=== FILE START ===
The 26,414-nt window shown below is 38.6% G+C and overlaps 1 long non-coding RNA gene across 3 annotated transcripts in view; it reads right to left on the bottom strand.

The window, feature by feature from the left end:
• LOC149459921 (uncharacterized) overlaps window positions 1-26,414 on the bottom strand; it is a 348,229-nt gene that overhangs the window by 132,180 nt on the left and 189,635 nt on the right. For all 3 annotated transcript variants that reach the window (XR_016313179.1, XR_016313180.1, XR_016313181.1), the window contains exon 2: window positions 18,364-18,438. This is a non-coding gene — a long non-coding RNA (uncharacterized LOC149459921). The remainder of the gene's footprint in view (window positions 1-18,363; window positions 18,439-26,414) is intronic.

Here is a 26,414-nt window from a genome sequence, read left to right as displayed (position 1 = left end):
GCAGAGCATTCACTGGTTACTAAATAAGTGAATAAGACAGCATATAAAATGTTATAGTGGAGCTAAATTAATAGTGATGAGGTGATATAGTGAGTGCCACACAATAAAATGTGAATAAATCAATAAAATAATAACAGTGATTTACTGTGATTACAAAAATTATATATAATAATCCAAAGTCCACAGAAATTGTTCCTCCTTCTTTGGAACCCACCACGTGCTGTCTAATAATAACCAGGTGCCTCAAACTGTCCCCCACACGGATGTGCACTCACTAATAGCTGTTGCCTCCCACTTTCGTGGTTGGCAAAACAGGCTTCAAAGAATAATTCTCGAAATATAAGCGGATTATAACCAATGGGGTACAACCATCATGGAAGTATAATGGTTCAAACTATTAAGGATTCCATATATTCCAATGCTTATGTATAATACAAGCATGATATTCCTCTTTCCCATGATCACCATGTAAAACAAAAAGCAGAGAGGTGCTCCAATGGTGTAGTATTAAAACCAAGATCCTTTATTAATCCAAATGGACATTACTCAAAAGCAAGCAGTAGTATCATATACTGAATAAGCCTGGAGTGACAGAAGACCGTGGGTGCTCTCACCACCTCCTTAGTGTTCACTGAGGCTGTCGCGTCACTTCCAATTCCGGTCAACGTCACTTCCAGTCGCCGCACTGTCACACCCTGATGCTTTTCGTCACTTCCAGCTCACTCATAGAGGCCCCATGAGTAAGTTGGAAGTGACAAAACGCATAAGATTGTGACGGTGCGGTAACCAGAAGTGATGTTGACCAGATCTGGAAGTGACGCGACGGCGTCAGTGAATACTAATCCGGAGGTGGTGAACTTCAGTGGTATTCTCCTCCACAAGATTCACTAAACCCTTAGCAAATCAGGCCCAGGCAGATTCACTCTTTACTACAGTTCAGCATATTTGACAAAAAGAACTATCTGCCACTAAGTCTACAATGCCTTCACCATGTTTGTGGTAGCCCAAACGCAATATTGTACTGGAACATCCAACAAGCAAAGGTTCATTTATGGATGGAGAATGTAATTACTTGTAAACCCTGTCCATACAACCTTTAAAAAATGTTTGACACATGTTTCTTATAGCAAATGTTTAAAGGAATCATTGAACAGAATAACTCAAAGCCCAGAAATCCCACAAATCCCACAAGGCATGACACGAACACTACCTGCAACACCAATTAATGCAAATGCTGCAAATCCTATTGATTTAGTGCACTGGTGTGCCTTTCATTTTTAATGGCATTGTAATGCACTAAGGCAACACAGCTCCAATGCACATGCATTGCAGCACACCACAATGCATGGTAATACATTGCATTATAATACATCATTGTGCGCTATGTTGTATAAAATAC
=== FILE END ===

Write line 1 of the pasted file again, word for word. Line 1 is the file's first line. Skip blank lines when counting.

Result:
The 26,414-nt window shown below is 38.6% G+C and overlaps 1 long non-coding RNA gene across 3 annotated transcripts in view; it reads right to left on the bottom strand.